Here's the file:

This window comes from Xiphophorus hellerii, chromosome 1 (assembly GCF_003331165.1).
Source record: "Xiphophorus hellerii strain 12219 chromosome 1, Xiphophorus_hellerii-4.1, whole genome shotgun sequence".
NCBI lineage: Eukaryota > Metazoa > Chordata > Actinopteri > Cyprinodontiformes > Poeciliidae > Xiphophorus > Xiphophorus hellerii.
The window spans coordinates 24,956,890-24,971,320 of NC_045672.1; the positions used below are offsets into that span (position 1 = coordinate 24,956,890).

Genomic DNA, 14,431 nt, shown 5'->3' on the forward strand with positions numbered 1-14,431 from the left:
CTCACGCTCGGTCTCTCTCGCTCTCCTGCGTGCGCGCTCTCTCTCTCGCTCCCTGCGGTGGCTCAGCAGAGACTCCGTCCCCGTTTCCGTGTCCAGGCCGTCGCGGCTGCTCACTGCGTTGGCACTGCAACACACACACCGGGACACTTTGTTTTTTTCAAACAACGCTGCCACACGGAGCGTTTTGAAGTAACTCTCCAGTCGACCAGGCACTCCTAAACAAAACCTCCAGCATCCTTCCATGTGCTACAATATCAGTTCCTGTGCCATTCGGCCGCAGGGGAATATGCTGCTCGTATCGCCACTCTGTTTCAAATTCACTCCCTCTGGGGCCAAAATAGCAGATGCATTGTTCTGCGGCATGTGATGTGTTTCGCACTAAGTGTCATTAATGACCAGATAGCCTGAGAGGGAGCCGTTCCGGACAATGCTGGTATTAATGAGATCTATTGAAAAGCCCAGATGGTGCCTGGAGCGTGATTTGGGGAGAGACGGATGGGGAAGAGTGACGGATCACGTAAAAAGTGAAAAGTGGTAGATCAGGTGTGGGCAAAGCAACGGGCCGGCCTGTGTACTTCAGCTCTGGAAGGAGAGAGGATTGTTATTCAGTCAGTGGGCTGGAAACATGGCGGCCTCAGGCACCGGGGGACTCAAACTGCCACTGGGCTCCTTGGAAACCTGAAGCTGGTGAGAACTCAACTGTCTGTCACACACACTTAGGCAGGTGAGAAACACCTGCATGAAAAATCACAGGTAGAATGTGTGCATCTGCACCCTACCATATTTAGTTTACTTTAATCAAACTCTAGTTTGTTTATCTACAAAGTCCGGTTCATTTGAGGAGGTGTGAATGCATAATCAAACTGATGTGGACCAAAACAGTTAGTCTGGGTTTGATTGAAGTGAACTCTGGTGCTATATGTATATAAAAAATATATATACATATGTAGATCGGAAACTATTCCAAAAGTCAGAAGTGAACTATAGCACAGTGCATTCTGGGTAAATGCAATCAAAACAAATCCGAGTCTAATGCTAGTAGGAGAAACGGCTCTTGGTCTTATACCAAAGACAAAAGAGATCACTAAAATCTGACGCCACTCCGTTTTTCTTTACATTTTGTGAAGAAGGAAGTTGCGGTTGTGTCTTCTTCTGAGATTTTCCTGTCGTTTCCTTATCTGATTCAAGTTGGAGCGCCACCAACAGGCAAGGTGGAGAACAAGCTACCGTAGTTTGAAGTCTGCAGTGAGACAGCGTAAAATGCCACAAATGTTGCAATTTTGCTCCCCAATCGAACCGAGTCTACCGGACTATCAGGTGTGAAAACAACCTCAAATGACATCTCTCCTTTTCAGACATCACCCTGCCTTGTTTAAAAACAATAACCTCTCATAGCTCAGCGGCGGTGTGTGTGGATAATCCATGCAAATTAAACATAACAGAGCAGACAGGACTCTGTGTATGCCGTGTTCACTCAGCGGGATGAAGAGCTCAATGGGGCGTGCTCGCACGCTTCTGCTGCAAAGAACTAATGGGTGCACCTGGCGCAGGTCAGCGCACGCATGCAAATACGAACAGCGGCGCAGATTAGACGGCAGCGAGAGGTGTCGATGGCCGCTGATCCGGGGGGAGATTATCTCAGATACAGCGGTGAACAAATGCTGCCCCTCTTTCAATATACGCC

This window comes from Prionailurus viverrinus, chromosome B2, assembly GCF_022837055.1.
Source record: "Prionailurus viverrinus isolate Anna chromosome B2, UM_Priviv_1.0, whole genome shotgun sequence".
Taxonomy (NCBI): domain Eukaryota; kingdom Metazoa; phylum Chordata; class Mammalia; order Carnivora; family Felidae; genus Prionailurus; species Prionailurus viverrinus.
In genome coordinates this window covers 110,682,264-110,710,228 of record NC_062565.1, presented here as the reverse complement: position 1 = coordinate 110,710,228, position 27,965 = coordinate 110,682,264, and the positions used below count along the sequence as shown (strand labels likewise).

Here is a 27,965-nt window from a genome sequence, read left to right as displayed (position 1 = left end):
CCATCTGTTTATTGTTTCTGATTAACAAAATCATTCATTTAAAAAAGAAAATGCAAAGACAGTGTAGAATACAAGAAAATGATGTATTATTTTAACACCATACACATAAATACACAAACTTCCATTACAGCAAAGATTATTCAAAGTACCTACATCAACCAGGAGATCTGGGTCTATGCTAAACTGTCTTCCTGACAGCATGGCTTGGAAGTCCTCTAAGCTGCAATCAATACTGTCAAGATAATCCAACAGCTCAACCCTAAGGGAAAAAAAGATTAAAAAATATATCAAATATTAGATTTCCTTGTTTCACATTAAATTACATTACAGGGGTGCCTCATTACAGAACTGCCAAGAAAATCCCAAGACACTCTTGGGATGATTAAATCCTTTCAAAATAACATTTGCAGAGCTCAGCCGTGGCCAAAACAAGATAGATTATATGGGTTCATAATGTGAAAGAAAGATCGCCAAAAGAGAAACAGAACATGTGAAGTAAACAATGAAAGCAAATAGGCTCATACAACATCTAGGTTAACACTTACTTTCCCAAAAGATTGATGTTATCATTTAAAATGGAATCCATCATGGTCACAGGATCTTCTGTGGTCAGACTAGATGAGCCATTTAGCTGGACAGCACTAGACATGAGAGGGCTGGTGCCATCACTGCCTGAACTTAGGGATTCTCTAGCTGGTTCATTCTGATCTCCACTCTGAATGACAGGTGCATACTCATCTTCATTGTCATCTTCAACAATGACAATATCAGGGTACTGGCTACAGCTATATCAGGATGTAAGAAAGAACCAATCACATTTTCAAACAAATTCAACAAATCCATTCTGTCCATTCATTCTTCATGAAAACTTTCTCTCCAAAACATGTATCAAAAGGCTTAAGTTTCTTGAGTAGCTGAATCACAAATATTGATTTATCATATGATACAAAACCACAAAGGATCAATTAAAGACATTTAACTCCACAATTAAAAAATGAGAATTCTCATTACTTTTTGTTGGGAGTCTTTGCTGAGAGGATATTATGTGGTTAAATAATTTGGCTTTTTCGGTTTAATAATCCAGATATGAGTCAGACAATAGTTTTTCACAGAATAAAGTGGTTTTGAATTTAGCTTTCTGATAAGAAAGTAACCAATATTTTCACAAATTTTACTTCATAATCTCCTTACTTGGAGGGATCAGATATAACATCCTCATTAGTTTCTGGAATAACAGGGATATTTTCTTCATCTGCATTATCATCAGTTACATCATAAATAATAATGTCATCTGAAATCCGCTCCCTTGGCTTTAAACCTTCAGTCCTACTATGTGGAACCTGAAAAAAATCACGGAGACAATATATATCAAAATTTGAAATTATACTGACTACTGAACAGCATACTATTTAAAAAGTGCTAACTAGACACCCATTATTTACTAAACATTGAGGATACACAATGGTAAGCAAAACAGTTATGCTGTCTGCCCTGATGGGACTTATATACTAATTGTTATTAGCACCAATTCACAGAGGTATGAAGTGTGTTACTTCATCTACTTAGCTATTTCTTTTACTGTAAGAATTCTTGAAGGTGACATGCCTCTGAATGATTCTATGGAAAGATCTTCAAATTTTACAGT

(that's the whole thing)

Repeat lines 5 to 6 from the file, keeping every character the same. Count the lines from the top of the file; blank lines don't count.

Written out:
Genomic DNA, 14,431 nt, shown 5'->3' on the forward strand with positions numbered 1-14,431 from the left:
CTCACGCTCGGTCTCTCTCGCTCTCCTGCGTGCGCGCTCTCTCTCTCGCTCCCTGCGGTGGCTCAGCAGAGACTCCGTCCCCGTTTCCGTGTCCAGGCCGTCGCGGCTGCTCACTGCGTTGGCACTGCAACACACACACCGGGACACTTTGTTTTTTTCAAACAACGCTGCCACACGGAGCGTTTTGAAGTAACTCTCCAGTCGACCAGGCACTCCTAAACAAAACCTCCAGCATCCTTCCATGTGCTACAATATCAGTTCCTGTGCCATTCGGCCGCAGGGGAATATGCTGCTCGTATCGCCACTCTGTTTCAAATTCACTCCCTCTGGGGCCAAAATAGCAGATGCATTGTTCTGCGGCATGTGATGTGTTTCGCACTAAGTGTCATTAATGACCAGATAGCCTGAGAGGGAGCCGTTCCGGACAATGCTGGTATTAATGAGATCTATTGAAAAGCCCAGATGGTGCCTGGAGCGTGATTTGGGGAGAGACGGATGGGGAAGAGTGACGGATCACGTAAAAAGTGAAAAGTGGTAGATCAGGTGTGGGCAAAGCAACGGGCCGGCCTGTGTACTTCAGCTCTGGAAGGAGAGAGGATTGTTATTCAGTCAGTGGGCTGGAAACATGGCGGCCTCAGGCACCGGGGGACTCAAACTGCCACTGGGCTCCTTGGAAACCTGAAGCTGGTGAGAACTCAACTGTCTGTCACACACACTTAGGCAGGTGAGAAACACCTGCATGAAAAATCACAGGTAGAATGTGTGCATCTGCACCCTACCATATTTAGTTTACTTTAATCAAACTCTAGTTTGTTTATCTACAAAGTCCGGTTCATTTGAGGAGGTGTGAATGCATAATCAAACTGATGTGGACCAAAACAGTTAGTCTGGGTTTGATTGAAGTGAACTCTGGTGCTATATGTATATAAAAAATATATATACATATGTAGATCGGAAACTATTCCAAAAGTCAGAAGTGAACTATAGCACAGTGCATTCTGGGTAAATGCAATCAAAACAAATCCGAGTCTAATGCTAGTAGGAGAAACGGCTCTTGGTCTTATACCAAAGACAAAAGAGATCACTAAAATCTGACGCCACTCCGTTTTTCTTTACATTTTGTGAAGAAGGAAGTTGCGGTTGTGTCTTCTTCTGAGATTTTCCTGTCGTTTCCTTATCTGATTCAAGTTGGAGCGCCACCAACAGGCAAGGTGGAGAACAAGCTACCGTAGTTTGAAGTCTGCAGTGAGACAGCGTAAAATGCCACAAATGTTGCAATTTTGCTCCCCAATCGAACCGAGTCTACCGGACTATCAGGTGTGAAAACAACCTCAAATGACATCTCTCCTTTTCAGACATCACCCTGCCTTGTTTAAAAACAATAACCTCTCATAGCTCAGCGGCGGTGTGTGTGGATAATCCATGCAAATTAAACATAACAGAGCAGACAGGACTCTGTGTATGCCGTGTTCACTCAGCGGGATGAAGAGCTCAATGGGGCGTGCTCGCACGCTTCTGCTGCAAAGAACTAATGGGTGCACCTGGCGCAGGTCAGCGCACGCATGCAAATACGAACAGCGGCGCAGATTAGACGGCAGCGAGAGGTGTCGATGGCCGCTGATCCGGGGGGAGATTATCTCAGATACAGCGGTGAACAAATGCTGCCCCTCTTTCAATATACGCC